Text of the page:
Cryptocurrencies. With the passage of the Infrastructure Investment and Jobs Act, commonly referred to as the “infrastructure bill,” the Internal Revenue Code of 1986 was amended to define brokers, and more importantly, digital assets. (PL 117-58, Sec. 80603 et seq.) A broker will have to report digital asset transfers moved to the account of an unknown person or address. Brokers will need to adhere to the “Know Your Customer” (KYC) principles. The new law defines digital assets as, “...any digital representation of value which is recorded on a cryptographically secured distributed ledger or any similar technology….” (Sec. 80603 (b) (D)
The infrastructure bill also expanded the “cash” reporting provision applicable to cryptocurrencies. It extended reporting requirements for certain transactions over $10,000 in cash to include the new category of “digital assets,” including cryptocurrencies. The infrastructure bill amends 26 U.S.C. § 6050I, the anti-money laundering “cash reporting” to include transactions in “digital assets.”
FinCEN’s mission was strengthened under the National Defense Authorization Act (NDAA) (PL 116-283) to combat illegal activities. NDAA states, in part, “although the use and trading of virtual currencies are legal practices, some terrorists and criminals,..., seek to exploit vulnerabilities in the global financial system and increasingly rely on substitutes for currency, including emerging payment methods (such as virtual currencies).... (Sec. 6102 (a) (3))
In November 2021, the Presidential Working Group Report on Capital Markets (PWG), joined by the Federal Deposit Insurance Corporation, and the Office of the Comptroller of the Currency, released a report on stablecoins. In brief, stablecoins are a type of digital asset designed to maintain value relative to the U.S. dollar, but in the future stablecoins could be used as payment. The PWG called for stablecoin issuers to be regulated as a depository institution. (US Department of Treasury Press Release, November 1, 2021)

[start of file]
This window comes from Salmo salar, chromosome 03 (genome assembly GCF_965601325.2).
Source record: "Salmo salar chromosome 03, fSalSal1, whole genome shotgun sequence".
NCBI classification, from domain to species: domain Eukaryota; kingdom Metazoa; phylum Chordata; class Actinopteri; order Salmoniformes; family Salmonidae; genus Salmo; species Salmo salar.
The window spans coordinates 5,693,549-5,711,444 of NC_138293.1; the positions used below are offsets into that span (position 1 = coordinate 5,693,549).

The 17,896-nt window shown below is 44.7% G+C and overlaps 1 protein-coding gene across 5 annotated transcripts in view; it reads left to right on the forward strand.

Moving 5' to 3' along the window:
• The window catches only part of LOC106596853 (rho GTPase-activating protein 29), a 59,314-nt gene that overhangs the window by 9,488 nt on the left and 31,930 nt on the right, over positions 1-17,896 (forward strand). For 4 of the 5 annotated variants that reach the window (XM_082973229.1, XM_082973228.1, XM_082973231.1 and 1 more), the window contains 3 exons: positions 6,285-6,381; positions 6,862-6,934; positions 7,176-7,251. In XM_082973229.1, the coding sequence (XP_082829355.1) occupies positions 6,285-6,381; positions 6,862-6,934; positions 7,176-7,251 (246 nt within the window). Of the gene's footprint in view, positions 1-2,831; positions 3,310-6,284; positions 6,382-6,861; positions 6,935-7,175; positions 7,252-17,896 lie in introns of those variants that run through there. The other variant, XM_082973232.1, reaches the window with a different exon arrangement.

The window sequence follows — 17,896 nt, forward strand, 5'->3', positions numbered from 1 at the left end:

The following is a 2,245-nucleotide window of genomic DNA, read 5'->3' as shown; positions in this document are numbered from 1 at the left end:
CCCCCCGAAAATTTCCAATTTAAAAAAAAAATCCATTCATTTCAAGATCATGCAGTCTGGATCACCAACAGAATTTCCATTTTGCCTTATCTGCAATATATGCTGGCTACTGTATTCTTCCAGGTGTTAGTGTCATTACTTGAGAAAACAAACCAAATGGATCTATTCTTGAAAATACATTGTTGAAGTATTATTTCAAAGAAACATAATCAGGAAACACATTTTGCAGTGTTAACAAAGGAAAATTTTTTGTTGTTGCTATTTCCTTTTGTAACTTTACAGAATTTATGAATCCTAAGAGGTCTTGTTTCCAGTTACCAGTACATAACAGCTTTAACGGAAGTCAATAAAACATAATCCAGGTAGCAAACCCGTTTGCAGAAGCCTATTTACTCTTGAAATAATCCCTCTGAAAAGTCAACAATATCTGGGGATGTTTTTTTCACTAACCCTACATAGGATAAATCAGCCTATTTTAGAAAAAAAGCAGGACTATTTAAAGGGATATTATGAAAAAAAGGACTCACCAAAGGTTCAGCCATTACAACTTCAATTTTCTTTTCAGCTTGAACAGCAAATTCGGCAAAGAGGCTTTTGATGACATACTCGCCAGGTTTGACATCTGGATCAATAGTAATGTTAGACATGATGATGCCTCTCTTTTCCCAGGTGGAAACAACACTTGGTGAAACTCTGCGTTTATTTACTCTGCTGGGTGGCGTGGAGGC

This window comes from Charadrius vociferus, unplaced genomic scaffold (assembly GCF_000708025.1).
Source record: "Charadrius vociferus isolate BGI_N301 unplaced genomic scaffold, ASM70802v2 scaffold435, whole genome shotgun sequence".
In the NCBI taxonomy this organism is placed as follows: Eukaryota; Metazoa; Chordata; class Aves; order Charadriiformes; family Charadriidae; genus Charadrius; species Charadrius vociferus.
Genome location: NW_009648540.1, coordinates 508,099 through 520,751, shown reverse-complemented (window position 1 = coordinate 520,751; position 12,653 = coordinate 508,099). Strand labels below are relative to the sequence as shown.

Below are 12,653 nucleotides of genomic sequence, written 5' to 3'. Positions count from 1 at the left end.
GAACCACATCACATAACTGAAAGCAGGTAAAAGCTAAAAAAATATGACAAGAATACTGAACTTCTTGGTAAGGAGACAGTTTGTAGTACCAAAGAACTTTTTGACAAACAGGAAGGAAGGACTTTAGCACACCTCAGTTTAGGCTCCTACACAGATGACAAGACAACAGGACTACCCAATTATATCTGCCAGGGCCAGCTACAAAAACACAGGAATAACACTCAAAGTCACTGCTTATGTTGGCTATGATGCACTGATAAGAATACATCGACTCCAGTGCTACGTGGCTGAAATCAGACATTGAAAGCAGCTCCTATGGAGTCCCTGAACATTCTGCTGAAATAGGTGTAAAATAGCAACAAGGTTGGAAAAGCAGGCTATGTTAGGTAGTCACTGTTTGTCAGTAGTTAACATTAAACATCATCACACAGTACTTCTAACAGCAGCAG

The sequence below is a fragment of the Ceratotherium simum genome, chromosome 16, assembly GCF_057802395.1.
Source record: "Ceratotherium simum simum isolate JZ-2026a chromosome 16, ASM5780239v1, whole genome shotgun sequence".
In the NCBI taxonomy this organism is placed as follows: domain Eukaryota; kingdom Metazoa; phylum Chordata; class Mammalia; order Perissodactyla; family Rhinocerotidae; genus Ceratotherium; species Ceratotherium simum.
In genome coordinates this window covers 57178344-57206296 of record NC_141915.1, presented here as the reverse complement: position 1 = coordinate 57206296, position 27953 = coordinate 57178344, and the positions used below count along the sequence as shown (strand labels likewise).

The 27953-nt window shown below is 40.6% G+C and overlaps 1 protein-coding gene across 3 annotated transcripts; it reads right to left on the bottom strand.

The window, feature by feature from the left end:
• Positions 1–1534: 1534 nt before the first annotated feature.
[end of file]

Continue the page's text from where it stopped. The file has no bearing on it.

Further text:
What this means for our customers…
Conditional on how the reporting obligation is interpreted and implemented, it may require businesses to collect information and report to the Internal Revenue Service details about crypto transactions. Although this new reporting takes effect in 2024, to allow for possible issuance of regulations, businesses must prepare for wide ranging Anti-Money Laundering (AML) reporting. Failure to comply can result in penalties up to $3 million per year and possible much higher penalties if the failure is intentional. Willful violators can also face up to five years imprisonment and corporate violators face fines up to $100,000.
Businesses will need to have extensive KYC, AML and tax reporting infrastructures. If they are using stablecoins, they should be prepared to meet possible future regulatory requirements.